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Theatre in Review: The Orchard (Arlekin Players Theatre/Baryshnikov Arts Center)

Mikhail Baryshnikov, Jessica Hecht. Photo: Maria Baranova

"Look, it's all the same, nothing has changed. White, all white!" So says Lyubov Andreevna Ranevskaya, heroine of Anton Chekhov's The Cherry Orchard and, in this production, one's first thought is: The lady needs to have her head examined. Just about everything on Anna Fedorova's set is blue, beginning with the cherry blossoms that cover the floor and including the benches and toys scattered about. The one exception is the weird-looking mechanical arm at stage center. At first glance, it resembles a dental X-ray machine or perhaps something you might see at the optometrist; it functions as a kind of servant, serving up drinks, holding books, and sweeping the stage, all while making strange little Robby-the-Robot beeps.

You will recall that such a device is not indicated by Chekhov in the script. But The Orchard, a Chekhov-derived piece conceived and directed by Igor Golyak, transports the characters of The Cherry Orchard -- some of them, anyway -- to a kind of twenty-first century moonscape. There are changes aplenty: The script has been cut and rearranged. Several characters have been eliminated, including Dunyasha, the maid, and Yepikhodov, her would-be lover. Some speeches are delivered in sign language, others in French. Cherry Orchard first-timers are likely to be baffled; better to stay home and read Carol Rocamora's fine translation, which is used here.

In The Orchard, time is out of joint. The thinnest of scrims separates the audience from the stage; on it, one sees images ranging from falling blossoms to computer commands, close-ups of the cast, and a grid showing viewers watching at home (more about this in a minute). A robot dog prances across the stage. Explosions are heard, along with Russian pop tunes. In The Cherry Orchard, the characters find the past slipping through their fingers; in this version, they are marooned in a liminal landscape that is not really then and not quite now -- but, which, nevertheless, is seen through the filter of modern technology. Our discordant present is laid over the play's turn-of-the-last-century time frame in pentimento fashion.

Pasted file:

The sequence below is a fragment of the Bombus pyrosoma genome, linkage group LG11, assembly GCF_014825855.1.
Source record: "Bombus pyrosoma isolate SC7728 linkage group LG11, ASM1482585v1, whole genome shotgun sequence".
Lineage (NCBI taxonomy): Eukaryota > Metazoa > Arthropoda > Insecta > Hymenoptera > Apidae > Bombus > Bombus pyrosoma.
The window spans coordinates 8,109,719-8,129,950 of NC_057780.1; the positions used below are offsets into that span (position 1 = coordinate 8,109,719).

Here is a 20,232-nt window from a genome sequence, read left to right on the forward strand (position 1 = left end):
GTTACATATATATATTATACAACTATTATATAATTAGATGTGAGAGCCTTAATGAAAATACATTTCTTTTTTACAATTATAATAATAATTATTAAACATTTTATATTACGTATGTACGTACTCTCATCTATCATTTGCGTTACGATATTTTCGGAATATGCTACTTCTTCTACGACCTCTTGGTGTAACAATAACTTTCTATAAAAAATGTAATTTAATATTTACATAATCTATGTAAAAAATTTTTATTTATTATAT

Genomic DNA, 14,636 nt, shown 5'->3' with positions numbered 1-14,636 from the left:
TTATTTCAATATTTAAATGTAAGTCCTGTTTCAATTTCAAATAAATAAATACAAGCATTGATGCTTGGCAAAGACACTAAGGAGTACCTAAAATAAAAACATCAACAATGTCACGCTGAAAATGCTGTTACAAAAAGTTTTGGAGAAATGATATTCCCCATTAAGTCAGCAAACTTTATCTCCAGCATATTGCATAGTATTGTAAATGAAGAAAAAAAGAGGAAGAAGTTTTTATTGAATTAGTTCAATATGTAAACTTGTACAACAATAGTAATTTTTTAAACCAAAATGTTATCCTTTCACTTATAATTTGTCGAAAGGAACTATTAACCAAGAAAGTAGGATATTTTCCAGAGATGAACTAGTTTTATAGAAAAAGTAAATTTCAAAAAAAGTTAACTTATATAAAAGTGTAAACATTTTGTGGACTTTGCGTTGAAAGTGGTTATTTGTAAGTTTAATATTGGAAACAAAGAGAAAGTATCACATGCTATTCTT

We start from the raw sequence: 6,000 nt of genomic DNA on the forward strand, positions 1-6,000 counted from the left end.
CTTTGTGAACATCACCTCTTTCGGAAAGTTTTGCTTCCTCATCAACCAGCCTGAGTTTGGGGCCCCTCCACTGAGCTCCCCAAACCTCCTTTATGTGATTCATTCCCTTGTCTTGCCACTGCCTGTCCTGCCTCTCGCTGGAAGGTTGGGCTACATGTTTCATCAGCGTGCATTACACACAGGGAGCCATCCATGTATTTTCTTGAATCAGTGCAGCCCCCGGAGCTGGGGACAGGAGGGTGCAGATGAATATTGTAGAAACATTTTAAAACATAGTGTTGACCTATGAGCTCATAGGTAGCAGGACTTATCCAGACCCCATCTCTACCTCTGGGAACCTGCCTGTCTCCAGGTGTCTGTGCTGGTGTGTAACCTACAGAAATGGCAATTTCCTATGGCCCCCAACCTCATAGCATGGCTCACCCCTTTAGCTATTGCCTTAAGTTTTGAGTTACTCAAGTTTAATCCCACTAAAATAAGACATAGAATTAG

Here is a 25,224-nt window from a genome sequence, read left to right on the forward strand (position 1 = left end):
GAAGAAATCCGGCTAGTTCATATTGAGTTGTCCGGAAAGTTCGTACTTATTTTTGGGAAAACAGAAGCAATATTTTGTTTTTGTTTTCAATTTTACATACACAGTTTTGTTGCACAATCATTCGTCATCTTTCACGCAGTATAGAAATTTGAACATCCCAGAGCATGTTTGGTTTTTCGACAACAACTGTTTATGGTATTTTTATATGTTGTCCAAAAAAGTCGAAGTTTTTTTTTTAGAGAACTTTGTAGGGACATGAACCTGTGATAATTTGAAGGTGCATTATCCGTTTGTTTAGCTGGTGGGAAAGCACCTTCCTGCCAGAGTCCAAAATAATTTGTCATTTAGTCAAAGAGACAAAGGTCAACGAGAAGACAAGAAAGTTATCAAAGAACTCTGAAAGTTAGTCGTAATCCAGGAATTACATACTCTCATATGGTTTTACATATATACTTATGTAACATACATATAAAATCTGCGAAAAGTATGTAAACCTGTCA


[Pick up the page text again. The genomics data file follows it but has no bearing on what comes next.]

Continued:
Is this high-concept approach too clever by half? Possibly, yet at several major points Golyak and his actors get at the play's deep sadness, its sense of lives frittered away in idleness and vain pursuits. If it is one of the odder takes on this material you are likely to see, it is no less affecting.

Golyak has assembled a superb cast, beginning with the Ranevskaya of Jessica Hecht, who fends off impending catastrophe with a stream of scatterbrained conversation. ("I'm so glad you're still alive," she says, by way of making conversation with Firs, the doddering family retainer.) A woman whose only armor against the world is her charm -- her money vanished long ago -- her heartbreak is visible whether listening for the voice of her late son or perusing a letter from the lover she loathes but can't resist. Mark Nelson is equally poignant as her brother Gaev, his lifetime of idleness summed up in his sentimental appraisal of the house's furnishings. ("Yes, it's an inanimate object, of course, but nevertheless, it is still a bookcase. Yes...a work of art...O venerable bookcase!") Nael Nacer has the right mix of deference, panic, and fury as Lopakhin, the merchant whose warnings and offers of help go unheeded. In a bit of business that sums up these characters, Ranevskaya and Lopakhin, sitting on a bench, are forced to make conversation with Gaev sitting between them, blissfully unaware that he is blocking progress.